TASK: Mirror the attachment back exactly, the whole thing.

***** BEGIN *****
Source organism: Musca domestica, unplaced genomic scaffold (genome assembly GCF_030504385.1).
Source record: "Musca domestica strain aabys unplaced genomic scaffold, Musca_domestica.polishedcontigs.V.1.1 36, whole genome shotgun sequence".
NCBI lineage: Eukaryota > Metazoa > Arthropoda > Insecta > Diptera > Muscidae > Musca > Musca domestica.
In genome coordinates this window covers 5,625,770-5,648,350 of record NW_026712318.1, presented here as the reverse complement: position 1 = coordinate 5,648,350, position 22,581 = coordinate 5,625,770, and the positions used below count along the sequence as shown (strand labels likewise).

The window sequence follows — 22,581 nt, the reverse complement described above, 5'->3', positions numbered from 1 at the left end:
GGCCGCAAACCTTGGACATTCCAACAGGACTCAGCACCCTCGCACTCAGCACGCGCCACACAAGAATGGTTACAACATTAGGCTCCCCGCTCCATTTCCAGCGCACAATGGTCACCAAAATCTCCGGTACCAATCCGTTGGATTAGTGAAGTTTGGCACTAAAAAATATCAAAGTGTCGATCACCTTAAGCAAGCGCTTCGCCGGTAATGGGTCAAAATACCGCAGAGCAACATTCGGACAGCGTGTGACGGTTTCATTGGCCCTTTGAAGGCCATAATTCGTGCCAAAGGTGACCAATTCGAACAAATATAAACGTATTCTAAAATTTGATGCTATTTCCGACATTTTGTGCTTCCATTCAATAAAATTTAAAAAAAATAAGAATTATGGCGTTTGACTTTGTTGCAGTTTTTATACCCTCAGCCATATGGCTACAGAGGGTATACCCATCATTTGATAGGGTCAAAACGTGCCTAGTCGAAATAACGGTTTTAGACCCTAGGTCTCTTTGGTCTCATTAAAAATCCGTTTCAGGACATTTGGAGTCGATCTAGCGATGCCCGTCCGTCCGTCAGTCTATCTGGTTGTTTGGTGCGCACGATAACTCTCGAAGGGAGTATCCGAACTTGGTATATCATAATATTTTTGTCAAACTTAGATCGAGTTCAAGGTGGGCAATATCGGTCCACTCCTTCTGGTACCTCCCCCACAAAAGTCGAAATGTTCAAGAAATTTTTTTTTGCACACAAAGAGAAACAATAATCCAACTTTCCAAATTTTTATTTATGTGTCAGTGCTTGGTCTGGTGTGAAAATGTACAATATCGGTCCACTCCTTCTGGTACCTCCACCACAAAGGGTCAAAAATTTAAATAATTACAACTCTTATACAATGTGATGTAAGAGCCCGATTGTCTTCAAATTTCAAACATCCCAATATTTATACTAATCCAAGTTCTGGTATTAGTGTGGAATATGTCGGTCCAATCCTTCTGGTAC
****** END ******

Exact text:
Source organism: Musca domestica, unplaced genomic scaffold (genome assembly GCF_030504385.1).
Source record: "Musca domestica strain aabys unplaced genomic scaffold, Musca_domestica.polishedcontigs.V.1.1 36, whole genome shotgun sequence".
NCBI lineage: Eukaryota > Metazoa > Arthropoda > Insecta > Diptera > Muscidae > Musca > Musca domestica.
In genome coordinates this window covers 5,625,770-5,648,350 of record NW_026712318.1, presented here as the reverse complement: position 1 = coordinate 5,648,350, position 22,581 = coordinate 5,625,770, and the positions used below count along the sequence as shown (strand labels likewise).

The window sequence follows — 22,581 nt, the reverse complement described above, 5'->3', positions numbered from 1 at the left end:
GGCCGCAAACCTTGGACATTCCAACAGGACTCAGCACCCTCGCACTCAGCACGCGCCACACAAGAATGGTTACAACATTAGGCTCCCCGCTCCATTTCCAGCGCACAATGGTCACCAAAATCTCCGGTACCAATCCGTTGGATTAGTGAAGTTTGGCACTAAAAAATATCAAAGTGTCGATCACCTTAAGCAAGCGCTTCGCCGGTAATGGGTCAAAATACCGCAGAGCAACATTCGGACAGCGTGTGACGGTTTCATTGGCCCTTTGAAGGCCATAATTCGTGCCAAAGGTGACCAATTCGAACAAATATAAACGTATTCTAAAATTTGATGCTATTTCCGACATTTTGTGCTTCCATTCAATAAAATTTAAAAAAAATAAGAATTATGGCGTTTGACTTTGTTGCAGTTTTTATACCCTCAGCCATATGGCTACAGAGGGTATACCCATCATTTGATAGGGTCAAAACGTGCCTAGTCGAAATAACGGTTTTAGACCCTAGGTCTCTTTGGTCTCATTAAAAATCCGTTTCAGGACATTTGGAGTCGATCTAGCGATGCCCGTCCGTCCGTCAGTCTATCTGGTTGTTTGGTGCGCACGATAACTCTCGAAGGGAGTATCCGAACTTGGTATATCATAATATTTTTGTCAAACTTAGATCGAGTTCAAGGTGGGCAATATCGGTCCACTCCTTCTGGTACCTCCCCCACAAAAGTCGAAATGTTCAAGAAATTTTTTTTTGCACACAAAGAGAAACAATAATCCAACTTTCCAAATTTTTATTTATGTGTCAGTGCTTGGTCTGGTGTGAAAATGTACAATATCGGTCCACTCCTTCTGGTACCTCCACCACAAAGGGTCAAAAATTTAAATAATTACAACTCTTATACAATGTGATGTAAGAGCCCGATTGTCTTCAAATTTCAAACATCCCAATATTTATACTAATCCAAGTTCTGGTATTAGTGTGGAATATGTCGGTCCAATCCTTCTGGTAC